For the Northern DPS, habitat degradation, loss, and fragmentation are the primary threat to the lesser prairie-chicken. While overall resiliency in this DPS has been reduced as compared to historical conditions, the Northern DPS has enough redundancy and resiliency to not be currently in danger of extinction. However, based upon our projections of additional habitat loss and fragmentation in the future, the species is likely to become endangered in the foreseeable future and thus meets the definition of a threatened species.
As part of the final listing determination, the Service also announced a rule for the management of the Northern DPS under Section 4(d) of the ESA. The 4(d) rule is designed to conserve the species while allowing greater flexibility for landowners and land managers. The 4(d) rule for the Northern DPS provides that farmers can continue their routine agriculture activities on existing cultivated lands. In addition, it recognizes the importance of proper grazing management and allows impacts to the species for those producers who are following a prescribed grazing plan developed by a qualified party approved by the Service. Lastly, the 4(d) rule provides an exception for prescribed fire for the purposes of grassland management. For the oil and gas industry, most of the range is covered by both the approved Oil and Gas Habitat Conservation Plan and the Western Association of Fish and Wildlife Agencies’ Candidate Conservation Agreement with Assurances. This means companies have more than one option for receiving streamlined ESA compliance if they need it.
The states, the Service, and other partners have been working to conserve lesser prairie-chicken for over 20 years and have developed conservation tools and plans, including Candidate Conservation Agreements with Assurances (CCAA) and Habitat Conservation Plans (HCP), which provide streamlined ESA compliance options for all sectors. We will continue to work collaboratively with all our partners to conserve the lesser prairie-chicken.
After careful consideration, the Service published a notice in the Federal Register delaying the effective listing date by 60 days, from January 24, 2023, to March 27, 2023. This extension allowed more time for interested parties to enroll in Service-approved conservation plans, such as CCAAs and HCPs. This delay also allowed additional time for the Service to work with partners and stakeholders on implementation of the grazing provision of the 4(d) rule for the Northern DPS and provide interested parties guidance on how to evaluate the need to participate and understand their options for doing so. During this time, the Service and the Natural Resources Conservation Service (NRCS) continued to work together to ensure that grazing plans written by NRCS within the range of the lesser prairie-chicken are sufficient to establish compliance under the ESA. The Service continues to work with stakeholders and partners to identify and approve parties for developing grazing plans under the 4(d) grazing provision for the Northern DPS.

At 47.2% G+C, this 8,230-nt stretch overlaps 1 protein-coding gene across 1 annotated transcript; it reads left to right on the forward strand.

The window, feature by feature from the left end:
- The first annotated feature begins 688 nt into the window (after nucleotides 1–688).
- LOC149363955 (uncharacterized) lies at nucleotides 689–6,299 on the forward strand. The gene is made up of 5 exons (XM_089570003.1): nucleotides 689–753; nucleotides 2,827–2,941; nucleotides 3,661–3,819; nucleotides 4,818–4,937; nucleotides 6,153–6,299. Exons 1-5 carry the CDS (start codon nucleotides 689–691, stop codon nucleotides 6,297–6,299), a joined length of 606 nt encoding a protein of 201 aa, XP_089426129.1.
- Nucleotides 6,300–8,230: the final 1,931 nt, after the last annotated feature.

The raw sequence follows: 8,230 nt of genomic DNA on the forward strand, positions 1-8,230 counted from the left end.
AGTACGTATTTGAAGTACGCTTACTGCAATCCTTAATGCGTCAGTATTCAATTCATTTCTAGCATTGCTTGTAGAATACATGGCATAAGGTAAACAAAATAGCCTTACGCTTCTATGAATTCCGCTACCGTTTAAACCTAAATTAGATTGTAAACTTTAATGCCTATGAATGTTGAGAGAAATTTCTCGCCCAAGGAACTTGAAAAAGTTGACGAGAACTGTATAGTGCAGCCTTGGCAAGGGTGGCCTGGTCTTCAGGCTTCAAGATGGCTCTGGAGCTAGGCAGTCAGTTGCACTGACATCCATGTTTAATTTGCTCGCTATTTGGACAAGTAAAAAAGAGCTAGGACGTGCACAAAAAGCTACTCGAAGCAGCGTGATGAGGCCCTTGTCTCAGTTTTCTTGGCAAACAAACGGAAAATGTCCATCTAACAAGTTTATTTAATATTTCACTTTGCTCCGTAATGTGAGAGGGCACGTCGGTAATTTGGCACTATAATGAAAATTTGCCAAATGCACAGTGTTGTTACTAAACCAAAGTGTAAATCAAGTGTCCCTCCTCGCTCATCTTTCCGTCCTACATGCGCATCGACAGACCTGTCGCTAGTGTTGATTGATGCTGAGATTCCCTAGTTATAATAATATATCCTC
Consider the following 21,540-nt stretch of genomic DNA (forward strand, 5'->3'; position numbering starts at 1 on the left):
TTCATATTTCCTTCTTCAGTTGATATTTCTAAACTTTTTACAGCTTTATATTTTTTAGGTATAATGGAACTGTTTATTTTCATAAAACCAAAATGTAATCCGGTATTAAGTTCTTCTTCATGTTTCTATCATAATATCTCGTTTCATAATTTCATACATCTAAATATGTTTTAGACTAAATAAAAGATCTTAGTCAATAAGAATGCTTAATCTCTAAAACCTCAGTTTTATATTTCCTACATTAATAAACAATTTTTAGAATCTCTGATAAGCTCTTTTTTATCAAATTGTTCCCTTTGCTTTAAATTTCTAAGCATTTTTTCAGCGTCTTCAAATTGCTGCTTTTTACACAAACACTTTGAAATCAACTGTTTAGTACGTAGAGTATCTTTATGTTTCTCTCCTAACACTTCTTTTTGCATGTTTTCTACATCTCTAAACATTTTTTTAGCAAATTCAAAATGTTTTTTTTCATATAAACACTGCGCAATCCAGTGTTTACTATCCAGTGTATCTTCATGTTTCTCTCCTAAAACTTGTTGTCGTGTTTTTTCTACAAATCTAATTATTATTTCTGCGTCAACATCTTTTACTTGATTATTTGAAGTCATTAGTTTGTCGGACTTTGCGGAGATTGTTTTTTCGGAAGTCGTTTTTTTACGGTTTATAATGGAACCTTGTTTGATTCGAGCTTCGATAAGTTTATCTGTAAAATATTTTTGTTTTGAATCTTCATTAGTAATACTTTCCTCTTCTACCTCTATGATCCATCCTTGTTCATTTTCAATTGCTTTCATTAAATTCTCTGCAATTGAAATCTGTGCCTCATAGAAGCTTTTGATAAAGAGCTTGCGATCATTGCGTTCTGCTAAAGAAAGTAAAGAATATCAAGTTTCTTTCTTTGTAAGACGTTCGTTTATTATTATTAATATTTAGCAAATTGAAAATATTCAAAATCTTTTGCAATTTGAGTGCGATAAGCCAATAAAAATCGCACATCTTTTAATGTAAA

The Administration opposes H.J.Res.29. The Service has fulfilled our statutory responsibilities to use the best available scientific and commercial data in making determinations regarding the lesser prairie-chicken. This legislation would essentially side-step the rulemaking process under the ESA. We believe that the administrative process prescribed by the ESA and the APA, including public participation, is the best path for determining species that warrant protection under the ESA.